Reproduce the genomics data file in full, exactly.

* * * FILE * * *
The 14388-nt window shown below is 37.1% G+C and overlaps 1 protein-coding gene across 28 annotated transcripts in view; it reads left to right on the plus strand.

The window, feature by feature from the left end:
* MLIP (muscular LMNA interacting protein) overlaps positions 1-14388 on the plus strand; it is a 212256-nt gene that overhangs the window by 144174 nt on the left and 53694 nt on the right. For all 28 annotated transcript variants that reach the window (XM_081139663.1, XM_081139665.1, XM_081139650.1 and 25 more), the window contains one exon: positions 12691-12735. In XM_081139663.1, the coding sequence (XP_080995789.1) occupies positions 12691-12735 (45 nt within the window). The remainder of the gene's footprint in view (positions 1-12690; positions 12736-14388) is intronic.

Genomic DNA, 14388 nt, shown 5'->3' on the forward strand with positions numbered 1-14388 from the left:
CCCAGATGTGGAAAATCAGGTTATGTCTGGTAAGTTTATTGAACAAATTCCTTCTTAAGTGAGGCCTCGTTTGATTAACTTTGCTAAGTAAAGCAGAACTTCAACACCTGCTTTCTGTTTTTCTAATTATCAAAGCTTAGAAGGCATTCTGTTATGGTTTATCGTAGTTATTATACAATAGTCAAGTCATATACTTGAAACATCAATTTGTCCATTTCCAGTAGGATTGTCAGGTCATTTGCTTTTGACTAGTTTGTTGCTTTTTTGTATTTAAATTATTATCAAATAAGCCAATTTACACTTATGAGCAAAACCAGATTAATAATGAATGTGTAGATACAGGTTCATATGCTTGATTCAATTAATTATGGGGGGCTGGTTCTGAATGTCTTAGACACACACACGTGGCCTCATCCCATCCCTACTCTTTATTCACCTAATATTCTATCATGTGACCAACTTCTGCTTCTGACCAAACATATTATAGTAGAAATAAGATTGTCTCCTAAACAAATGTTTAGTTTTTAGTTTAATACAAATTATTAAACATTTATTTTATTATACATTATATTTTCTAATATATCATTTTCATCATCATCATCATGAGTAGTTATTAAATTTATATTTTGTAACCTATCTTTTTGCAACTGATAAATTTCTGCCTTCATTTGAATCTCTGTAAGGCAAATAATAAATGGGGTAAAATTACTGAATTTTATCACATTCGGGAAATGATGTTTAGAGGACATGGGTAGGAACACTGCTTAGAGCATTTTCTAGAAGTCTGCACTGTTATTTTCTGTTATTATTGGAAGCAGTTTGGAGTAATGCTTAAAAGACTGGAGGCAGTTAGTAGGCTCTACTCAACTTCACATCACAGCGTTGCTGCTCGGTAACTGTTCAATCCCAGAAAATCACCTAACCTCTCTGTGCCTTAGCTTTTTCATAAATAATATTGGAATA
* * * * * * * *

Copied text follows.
The 14388-nt window shown below is 37.1% G+C and overlaps 1 protein-coding gene across 28 annotated transcripts in view; it reads left to right on the plus strand.

The window, feature by feature from the left end:
* MLIP (muscular LMNA interacting protein) overlaps positions 1-14388 on the plus strand; it is a 212256-nt gene that overhangs the window by 144174 nt on the left and 53694 nt on the right. For all 28 annotated transcript variants that reach the window (XM_081139663.1, XM_081139665.1, XM_081139650.1 and 25 more), the window contains one exon: positions 12691-12735. In XM_081139663.1, the coding sequence (XP_080995789.1) occupies positions 12691-12735 (45 nt within the window). The remainder of the gene's footprint in view (positions 1-12690; positions 12736-14388) is intronic.

Genomic DNA, 14388 nt, shown 5'->3' on the forward strand with positions numbered 1-14388 from the left:
CCCAGATGTGGAAAATCAGGTTATGTCTGGTAAGTTTATTGAACAAATTCCTTCTTAAGTGAGGCCTCGTTTGATTAACTTTGCTAAGTAAAGCAGAACTTCAACACCTGCTTTCTGTTTTTCTAATTATCAAAGCTTAGAAGGCATTCTGTTATGGTTTATCGTAGTTATTATACAATAGTCAAGTCATATACTTGAAACATCAATTTGTCCATTTCCAGTAGGATTGTCAGGTCATTTGCTTTTGACTAGTTTGTTGCTTTTTTGTATTTAAATTATTATCAAATAAGCCAATTTACACTTATGAGCAAAACCAGATTAATAATGAATGTGTAGATACAGGTTCATATGCTTGATTCAATTAATTATGGGGGGCTGGTTCTGAATGTCTTAGACACACACACGTGGCCTCATCCCATCCCTACTCTTTATTCACCTAATATTCTATCATGTGACCAACTTCTGCTTCTGACCAAACATATTATAGTAGAAATAAGATTGTCTCCTAAACAAATGTTTAGTTTTTAGTTTAATACAAATTATTAAACATTTATTTTATTATACATTATATTTTCTAATATATCATTTTCATCATCATCATCATGAGTAGTTATTAAATTTATATTTTGTAACCTATCTTTTTGCAACTGATAAATTTCTGCCTTCATTTGAATCTCTGTAAGGCAAATAATAAATGGGGTAAAATTACTGAATTTTATCACATTCGGGAAATGATGTTTAGAGGACATGGGTAGGAACACTGCTTAGAGCATTTTCTAGAAGTCTGCACTGTTATTTTCTGTTATTATTGGAAGCAGTTTGGAGTAATGCTTAAAAGACTGGAGGCAGTTAGTAGGCTCTACTCAACTTCACATCACAGCGTTGCTGCTCGGTAACTGTTCAATCCCAGAAAATCACCTAACCTCTCTGTGCCTTAGCTTTTTCATAAATAATATTGGAATA